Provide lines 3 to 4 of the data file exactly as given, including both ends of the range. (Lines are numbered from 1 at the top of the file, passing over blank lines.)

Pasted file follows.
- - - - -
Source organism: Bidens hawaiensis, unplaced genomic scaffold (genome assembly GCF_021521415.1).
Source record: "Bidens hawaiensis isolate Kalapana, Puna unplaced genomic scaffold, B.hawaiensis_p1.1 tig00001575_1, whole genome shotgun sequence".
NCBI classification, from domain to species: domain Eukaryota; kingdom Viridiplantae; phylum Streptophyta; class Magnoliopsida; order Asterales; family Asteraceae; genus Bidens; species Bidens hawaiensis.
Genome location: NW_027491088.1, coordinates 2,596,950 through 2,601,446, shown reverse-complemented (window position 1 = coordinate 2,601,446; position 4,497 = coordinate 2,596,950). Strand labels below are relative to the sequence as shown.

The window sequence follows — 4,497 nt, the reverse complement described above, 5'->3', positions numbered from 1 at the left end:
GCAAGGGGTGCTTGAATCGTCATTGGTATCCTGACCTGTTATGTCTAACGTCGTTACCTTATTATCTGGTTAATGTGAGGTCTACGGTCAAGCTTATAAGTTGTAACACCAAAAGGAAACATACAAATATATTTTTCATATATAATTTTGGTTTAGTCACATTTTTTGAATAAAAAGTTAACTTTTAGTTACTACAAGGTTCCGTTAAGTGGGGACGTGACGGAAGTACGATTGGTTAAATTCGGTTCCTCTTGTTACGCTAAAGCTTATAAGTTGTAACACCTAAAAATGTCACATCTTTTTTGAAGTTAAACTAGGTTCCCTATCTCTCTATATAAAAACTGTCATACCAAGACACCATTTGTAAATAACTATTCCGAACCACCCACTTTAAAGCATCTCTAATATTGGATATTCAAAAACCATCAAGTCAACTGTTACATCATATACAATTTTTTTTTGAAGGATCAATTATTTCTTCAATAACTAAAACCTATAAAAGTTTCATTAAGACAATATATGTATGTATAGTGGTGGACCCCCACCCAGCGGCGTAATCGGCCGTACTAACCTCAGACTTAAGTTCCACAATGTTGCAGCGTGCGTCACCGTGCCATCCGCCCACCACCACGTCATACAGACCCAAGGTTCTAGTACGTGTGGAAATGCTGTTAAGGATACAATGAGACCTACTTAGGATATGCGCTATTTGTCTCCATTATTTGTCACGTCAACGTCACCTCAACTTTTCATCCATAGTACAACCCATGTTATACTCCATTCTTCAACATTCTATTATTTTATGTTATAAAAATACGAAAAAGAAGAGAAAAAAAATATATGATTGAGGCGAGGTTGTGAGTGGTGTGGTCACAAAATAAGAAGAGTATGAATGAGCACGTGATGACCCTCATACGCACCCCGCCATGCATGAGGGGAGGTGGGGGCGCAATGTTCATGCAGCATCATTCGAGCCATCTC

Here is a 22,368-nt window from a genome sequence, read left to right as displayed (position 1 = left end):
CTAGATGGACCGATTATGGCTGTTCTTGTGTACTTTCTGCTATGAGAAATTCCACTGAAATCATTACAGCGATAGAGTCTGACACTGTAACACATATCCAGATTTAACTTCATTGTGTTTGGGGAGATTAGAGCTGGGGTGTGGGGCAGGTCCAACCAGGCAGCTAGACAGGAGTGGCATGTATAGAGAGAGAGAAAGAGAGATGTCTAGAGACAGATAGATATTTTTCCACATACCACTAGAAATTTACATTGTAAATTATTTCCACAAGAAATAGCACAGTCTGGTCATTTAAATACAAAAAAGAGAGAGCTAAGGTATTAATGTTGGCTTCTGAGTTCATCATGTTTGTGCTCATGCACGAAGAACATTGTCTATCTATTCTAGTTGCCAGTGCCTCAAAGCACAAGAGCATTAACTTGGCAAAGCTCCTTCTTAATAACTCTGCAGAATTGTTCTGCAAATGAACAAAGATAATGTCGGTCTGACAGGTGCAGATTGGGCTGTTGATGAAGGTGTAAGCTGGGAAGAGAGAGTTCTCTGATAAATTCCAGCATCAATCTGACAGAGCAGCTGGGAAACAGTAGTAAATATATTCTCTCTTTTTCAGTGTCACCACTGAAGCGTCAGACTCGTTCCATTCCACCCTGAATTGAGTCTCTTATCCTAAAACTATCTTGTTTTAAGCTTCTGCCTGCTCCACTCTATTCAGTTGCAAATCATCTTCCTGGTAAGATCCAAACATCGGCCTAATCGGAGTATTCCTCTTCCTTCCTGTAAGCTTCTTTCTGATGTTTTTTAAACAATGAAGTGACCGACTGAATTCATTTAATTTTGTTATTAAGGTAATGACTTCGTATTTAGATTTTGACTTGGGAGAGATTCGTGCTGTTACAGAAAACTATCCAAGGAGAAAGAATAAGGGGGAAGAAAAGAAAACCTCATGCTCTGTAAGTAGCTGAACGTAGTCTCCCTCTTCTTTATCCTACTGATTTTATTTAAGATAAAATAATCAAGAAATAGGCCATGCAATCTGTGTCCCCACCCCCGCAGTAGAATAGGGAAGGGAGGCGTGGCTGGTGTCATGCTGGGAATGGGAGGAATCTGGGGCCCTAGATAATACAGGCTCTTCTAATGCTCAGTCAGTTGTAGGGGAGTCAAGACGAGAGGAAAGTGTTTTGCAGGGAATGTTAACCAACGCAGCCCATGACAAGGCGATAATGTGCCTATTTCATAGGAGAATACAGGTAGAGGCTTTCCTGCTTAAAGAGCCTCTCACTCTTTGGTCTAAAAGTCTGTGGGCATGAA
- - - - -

NCBI classification, from domain to species: domain Eukaryota; kingdom Viridiplantae; phylum Streptophyta; class Magnoliopsida; order Asterales; family Asteraceae; genus Bidens; species Bidens hawaiensis.
Genome location: NW_027491088.1, coordinates 2,596,950 through 2,601,446, shown reverse-complemented (window position 1 = coordinate 2,601,446; position 4,497 = coordinate 2,596,950). Strand labels below are relative to the sequence as shown.